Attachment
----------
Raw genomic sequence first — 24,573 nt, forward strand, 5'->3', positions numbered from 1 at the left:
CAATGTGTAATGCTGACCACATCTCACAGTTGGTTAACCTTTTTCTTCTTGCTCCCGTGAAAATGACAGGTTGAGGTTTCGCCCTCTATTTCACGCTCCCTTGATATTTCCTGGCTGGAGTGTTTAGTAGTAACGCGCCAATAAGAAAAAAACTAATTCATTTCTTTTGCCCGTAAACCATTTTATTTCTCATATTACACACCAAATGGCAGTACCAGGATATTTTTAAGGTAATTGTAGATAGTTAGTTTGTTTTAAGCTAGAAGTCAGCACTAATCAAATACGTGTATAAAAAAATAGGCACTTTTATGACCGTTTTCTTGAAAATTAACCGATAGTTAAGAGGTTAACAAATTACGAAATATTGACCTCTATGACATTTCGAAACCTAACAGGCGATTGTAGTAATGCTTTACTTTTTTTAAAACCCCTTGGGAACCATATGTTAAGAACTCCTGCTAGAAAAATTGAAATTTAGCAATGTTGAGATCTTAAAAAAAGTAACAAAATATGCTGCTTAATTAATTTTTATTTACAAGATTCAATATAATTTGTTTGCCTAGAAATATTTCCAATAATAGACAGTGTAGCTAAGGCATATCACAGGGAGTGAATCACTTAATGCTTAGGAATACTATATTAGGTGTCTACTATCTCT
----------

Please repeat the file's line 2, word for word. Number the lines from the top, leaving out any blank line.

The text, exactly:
CAATGTGTAATGCTGACCACATCTCACAGTTGGTTAACCTTTTTCTTCTTGCTCCCGTGAAAATGACAGGTTGAGGTTTCGCCCTCTATTTCACGCTCCCTTGATATTTCCTGGCTGGAGTGTTTAGTAGTAACGCGCCAATAAGAAAAAAACTAATTCATTTCTTTTGCCCGTAAACCATTTTATTTCTCATATTACACACCAAATGGCAGTACCAGGATATTTTTAAGGTAATTGTAGATAGTTAGTTTGTTTTAAGCTAGAAGTCAGCACTAATCAAATACGTGTATAAAAAAATAGGCACTTTTATGACCGTTTTCTTGAAAATTAACCGATAGTTAAGAGGTTAACAAATTACGAAATATTGACCTCTATGACATTTCGAAACCTAACAGGCGATTGTAGTAATGCTTTACTTTTTTTAAAACCCCTTGGGAACCATATGTTAAGAACTCCTGCTAGAAAAATTGAAATTTAGCAATGTTGAGATCTTAAAAAAAGTAACAAAATATGCTGCTTAATTAATTTTTATTTACAAGATTCAATATAATTTGTTTGCCTAGAAATATTTCCAATAATAGACAGTGTAGCTAAGGCATATCACAGGGAGTGAATCACTTAATGCTTAGGAATACTATATTAGGTGTCTACTATCTCT